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Monthly Archives: July 2019

Here is my final post for the Index Card A Day project. I have already met the challenge, but I had one more card left in me.

2019 0731 cold hey hey

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2019 0731 gossamer blossoms

Today is the last day of July, and the day of fulfillment for the Index Card A Day challenge. I end with some invented blossoms, drawing by the seat of my pants, with no photo source, and a minimum of word-clutter. Just thought of the blossoms as quiet, slow-exploding fireworks.

2019 0730 superhero

I’ve been watching an Amazon Prime series called THE BOYS, about a group of superheroes who not only, as Stan Lee once prescribed for such, have feet of clay beneath their super-boots, they also have a degree of wrongness to them that goes from corporate sellout to bad to the bone. My suspicion is that the title derives from the Shakespeare quotation “As flies to wanton boys are we to the gods; they kill us for their sport.”

Be that as it might, it got me onto superhero conception and creation, and here is what I came up with. Townes Cryer, a talk-jock who has an emotional-catharsis program in the wee hours, gets hit with Earth, Air, Fire and Water one fateful night, when a mudslide strikes his station just as lightning hits the antenna and a fire springs up–and then the sprinkler system comes on, and a kindly Fairy-Godmother type of alien creature, a fan of Cryer’s show, effects his rescue, and a side effect of the instant-healing she subjects Cryer to changes him radically. He now has Magic Tears, no hair, and a row of cranial appendages that can fuel his lachrymal glands with moisture from the air, and can expel his tears as steam, as ice projectiles, as fog, or as saline.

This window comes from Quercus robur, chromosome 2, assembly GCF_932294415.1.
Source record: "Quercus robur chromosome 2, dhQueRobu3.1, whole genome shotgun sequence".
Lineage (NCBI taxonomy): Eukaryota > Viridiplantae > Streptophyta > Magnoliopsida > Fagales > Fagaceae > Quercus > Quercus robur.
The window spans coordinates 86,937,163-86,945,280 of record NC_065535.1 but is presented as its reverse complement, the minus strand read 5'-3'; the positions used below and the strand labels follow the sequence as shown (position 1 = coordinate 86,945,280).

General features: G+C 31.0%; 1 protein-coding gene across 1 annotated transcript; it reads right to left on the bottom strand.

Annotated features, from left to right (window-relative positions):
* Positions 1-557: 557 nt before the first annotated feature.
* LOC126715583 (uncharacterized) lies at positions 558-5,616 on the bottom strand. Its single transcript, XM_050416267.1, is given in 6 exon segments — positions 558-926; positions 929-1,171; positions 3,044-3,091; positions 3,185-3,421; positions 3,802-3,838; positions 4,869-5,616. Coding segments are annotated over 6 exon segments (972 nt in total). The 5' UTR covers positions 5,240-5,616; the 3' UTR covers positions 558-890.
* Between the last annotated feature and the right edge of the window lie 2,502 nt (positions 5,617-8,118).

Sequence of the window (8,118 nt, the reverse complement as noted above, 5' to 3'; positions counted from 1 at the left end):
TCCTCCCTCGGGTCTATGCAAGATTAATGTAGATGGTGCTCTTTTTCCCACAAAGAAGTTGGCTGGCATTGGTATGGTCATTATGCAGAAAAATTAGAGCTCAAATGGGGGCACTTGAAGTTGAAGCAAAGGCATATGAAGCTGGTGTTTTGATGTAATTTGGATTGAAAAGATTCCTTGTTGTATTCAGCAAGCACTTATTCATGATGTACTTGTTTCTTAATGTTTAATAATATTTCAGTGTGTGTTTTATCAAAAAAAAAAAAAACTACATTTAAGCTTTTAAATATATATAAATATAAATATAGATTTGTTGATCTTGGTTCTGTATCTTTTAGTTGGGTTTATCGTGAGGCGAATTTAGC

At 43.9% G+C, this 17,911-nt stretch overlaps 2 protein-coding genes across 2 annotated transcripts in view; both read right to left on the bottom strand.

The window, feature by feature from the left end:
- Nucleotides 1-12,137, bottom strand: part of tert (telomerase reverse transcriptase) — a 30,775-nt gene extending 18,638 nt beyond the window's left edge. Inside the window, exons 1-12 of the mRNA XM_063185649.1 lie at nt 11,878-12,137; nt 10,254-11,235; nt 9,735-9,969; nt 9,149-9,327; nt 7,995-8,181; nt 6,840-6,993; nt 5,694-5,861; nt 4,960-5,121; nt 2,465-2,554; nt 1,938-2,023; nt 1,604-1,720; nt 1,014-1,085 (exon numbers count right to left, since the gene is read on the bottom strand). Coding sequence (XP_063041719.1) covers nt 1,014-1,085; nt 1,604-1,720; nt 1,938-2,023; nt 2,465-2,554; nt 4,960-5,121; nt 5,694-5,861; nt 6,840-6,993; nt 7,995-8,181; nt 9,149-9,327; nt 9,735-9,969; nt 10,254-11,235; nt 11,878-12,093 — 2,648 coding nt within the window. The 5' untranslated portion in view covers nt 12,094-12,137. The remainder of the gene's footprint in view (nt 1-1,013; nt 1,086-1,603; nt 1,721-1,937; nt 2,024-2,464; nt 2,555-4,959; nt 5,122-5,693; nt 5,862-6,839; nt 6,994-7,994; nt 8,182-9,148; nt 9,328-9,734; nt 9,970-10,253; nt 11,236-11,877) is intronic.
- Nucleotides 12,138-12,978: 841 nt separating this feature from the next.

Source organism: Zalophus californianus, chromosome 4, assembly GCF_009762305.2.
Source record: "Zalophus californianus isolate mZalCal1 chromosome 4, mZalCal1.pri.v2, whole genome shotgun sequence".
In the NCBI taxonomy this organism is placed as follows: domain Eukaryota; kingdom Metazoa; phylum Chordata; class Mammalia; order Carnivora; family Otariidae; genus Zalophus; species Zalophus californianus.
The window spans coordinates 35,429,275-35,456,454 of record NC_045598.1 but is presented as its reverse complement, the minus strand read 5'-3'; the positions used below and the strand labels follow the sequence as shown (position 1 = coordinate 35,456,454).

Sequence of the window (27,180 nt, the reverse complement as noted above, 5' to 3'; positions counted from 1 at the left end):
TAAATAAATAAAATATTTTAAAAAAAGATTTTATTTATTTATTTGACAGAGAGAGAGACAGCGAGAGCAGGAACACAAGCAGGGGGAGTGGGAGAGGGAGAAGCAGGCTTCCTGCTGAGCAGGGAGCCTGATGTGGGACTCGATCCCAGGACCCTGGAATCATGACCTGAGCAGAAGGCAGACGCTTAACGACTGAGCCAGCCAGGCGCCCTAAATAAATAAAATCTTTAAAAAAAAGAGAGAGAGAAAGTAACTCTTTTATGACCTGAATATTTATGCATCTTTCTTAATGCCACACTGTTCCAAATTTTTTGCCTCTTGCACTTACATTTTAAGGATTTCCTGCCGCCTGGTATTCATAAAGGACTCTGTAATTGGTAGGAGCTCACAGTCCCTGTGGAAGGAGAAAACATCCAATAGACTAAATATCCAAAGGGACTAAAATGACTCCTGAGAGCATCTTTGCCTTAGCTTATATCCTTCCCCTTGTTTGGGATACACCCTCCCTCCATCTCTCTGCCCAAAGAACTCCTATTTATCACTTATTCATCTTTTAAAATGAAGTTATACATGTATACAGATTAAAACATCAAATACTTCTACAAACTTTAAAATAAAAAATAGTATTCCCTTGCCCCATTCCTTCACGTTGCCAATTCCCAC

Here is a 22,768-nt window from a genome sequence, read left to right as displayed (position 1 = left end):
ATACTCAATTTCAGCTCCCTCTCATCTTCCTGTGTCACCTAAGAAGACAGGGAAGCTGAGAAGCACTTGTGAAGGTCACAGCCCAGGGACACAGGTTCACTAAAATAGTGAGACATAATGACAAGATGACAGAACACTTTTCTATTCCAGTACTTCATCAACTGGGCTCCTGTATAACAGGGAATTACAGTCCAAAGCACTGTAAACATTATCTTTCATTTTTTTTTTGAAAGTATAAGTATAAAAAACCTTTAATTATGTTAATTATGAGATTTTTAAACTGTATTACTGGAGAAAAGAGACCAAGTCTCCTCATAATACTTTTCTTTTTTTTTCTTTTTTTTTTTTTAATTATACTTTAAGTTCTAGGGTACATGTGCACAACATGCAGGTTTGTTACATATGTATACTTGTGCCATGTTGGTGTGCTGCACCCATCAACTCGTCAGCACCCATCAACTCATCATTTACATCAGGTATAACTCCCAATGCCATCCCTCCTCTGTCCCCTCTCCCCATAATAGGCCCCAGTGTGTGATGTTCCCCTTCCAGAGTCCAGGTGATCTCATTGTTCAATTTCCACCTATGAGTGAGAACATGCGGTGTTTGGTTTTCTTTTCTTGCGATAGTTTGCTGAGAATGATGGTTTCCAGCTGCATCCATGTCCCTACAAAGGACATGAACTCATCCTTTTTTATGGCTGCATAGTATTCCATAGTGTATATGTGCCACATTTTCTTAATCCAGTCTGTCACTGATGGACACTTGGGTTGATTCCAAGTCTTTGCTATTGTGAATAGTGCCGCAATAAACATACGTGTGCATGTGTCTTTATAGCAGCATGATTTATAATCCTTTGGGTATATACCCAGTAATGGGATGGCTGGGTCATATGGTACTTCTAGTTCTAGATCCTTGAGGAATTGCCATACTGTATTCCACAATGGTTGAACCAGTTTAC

Odds are I will do nothing else with this character, but that hardly matters. He lives.

2019 0729 tahr federer

tahr afar

this one’s altitudinous as an alpaca
and never at home on a skiff or a wharf
how dare all the disparagers mock a
resilient beast with a bleat for a roar

to roger federer

though every match begins with l’oeuf
oft next’ll be a slight kerfuffle
rally ho & volley tried
ouit-of-bounding serve is wide
gut it out through hour four
endless deuces till you score
righteous wins: le spofrt, l’amour